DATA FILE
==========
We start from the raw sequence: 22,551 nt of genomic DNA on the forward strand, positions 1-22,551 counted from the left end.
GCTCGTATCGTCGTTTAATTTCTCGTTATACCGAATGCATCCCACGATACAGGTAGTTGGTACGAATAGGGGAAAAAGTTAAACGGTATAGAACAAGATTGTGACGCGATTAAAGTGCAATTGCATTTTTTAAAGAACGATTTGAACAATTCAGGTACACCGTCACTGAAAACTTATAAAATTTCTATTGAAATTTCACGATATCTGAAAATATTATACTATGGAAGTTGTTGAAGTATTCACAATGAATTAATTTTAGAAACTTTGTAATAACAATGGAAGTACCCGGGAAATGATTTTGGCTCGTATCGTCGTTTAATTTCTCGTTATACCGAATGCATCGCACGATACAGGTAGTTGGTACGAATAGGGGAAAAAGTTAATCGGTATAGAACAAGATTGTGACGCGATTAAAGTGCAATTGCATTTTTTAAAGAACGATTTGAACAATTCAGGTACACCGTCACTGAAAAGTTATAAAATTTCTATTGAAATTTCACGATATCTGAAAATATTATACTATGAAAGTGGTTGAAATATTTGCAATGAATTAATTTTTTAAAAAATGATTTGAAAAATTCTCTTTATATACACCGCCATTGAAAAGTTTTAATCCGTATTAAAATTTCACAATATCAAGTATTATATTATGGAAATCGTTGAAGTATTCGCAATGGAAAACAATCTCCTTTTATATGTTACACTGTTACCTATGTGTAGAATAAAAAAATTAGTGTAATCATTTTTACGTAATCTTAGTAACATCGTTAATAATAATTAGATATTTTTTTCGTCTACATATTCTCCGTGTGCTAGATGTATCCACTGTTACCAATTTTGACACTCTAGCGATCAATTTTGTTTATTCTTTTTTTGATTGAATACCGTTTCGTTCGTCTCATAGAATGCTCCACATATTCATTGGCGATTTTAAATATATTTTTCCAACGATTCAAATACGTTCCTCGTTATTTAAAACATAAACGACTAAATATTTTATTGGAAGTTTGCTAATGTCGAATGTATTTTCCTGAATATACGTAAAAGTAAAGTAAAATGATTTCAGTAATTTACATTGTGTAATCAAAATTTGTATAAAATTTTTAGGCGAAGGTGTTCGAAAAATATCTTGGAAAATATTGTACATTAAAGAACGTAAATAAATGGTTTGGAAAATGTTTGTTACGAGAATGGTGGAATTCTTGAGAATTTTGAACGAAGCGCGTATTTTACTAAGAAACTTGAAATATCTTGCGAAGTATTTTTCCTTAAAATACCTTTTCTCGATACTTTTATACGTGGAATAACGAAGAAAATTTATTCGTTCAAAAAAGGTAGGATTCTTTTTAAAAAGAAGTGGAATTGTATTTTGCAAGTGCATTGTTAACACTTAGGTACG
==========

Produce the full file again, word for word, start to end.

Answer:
We start from the raw sequence: 22,551 nt of genomic DNA on the forward strand, positions 1-22,551 counted from the left end.
GCTCGTATCGTCGTTTAATTTCTCGTTATACCGAATGCATCCCACGATACAGGTAGTTGGTACGAATAGGGGAAAAAGTTAAACGGTATAGAACAAGATTGTGACGCGATTAAAGTGCAATTGCATTTTTTAAAGAACGATTTGAACAATTCAGGTACACCGTCACTGAAAACTTATAAAATTTCTATTGAAATTTCACGATATCTGAAAATATTATACTATGGAAGTTGTTGAAGTATTCACAATGAATTAATTTTAGAAACTTTGTAATAACAATGGAAGTACCCGGGAAATGATTTTGGCTCGTATCGTCGTTTAATTTCTCGTTATACCGAATGCATCGCACGATACAGGTAGTTGGTACGAATAGGGGAAAAAGTTAATCGGTATAGAACAAGATTGTGACGCGATTAAAGTGCAATTGCATTTTTTAAAGAACGATTTGAACAATTCAGGTACACCGTCACTGAAAAGTTATAAAATTTCTATTGAAATTTCACGATATCTGAAAATATTATACTATGAAAGTGGTTGAAATATTTGCAATGAATTAATTTTTTAAAAAATGATTTGAAAAATTCTCTTTATATACACCGCCATTGAAAAGTTTTAATCCGTATTAAAATTTCACAATATCAAGTATTATATTATGGAAATCGTTGAAGTATTCGCAATGGAAAACAATCTCCTTTTATATGTTACACTGTTACCTATGTGTAGAATAAAAAAATTAGTGTAATCATTTTTACGTAATCTTAGTAACATCGTTAATAATAATTAGATATTTTTTTCGTCTACATATTCTCCGTGTGCTAGATGTATCCACTGTTACCAATTTTGACACTCTAGCGATCAATTTTGTTTATTCTTTTTTTGATTGAATACCGTTTCGTTCGTCTCATAGAATGCTCCACATATTCATTGGCGATTTTAAATATATTTTTCCAACGATTCAAATACGTTCCTCGTTATTTAAAACATAAACGACTAAATATTTTATTGGAAGTTTGCTAATGTCGAATGTATTTTCCTGAATATACGTAAAAGTAAAGTAAAATGATTTCAGTAATTTACATTGTGTAATCAAAATTTGTATAAAATTTTTAGGCGAAGGTGTTCGAAAAATATCTTGGAAAATATTGTACATTAAAGAACGTAAATAAATGGTTTGGAAAATGTTTGTTACGAGAATGGTGGAATTCTTGAGAATTTTGAACGAAGCGCGTATTTTACTAAGAAACTTGAAATATCTTGCGAAGTATTTTTCCTTAAAATACCTTTTCTCGATACTTTTATACGTGGAATAACGAAGAAAATTTATTCGTTCAAAAAAGGTAGGATTCTTTTTAAAAAGAAGTGGAATTGTATTTTGCAAGTGCATTGTTAACACTTAGGTACG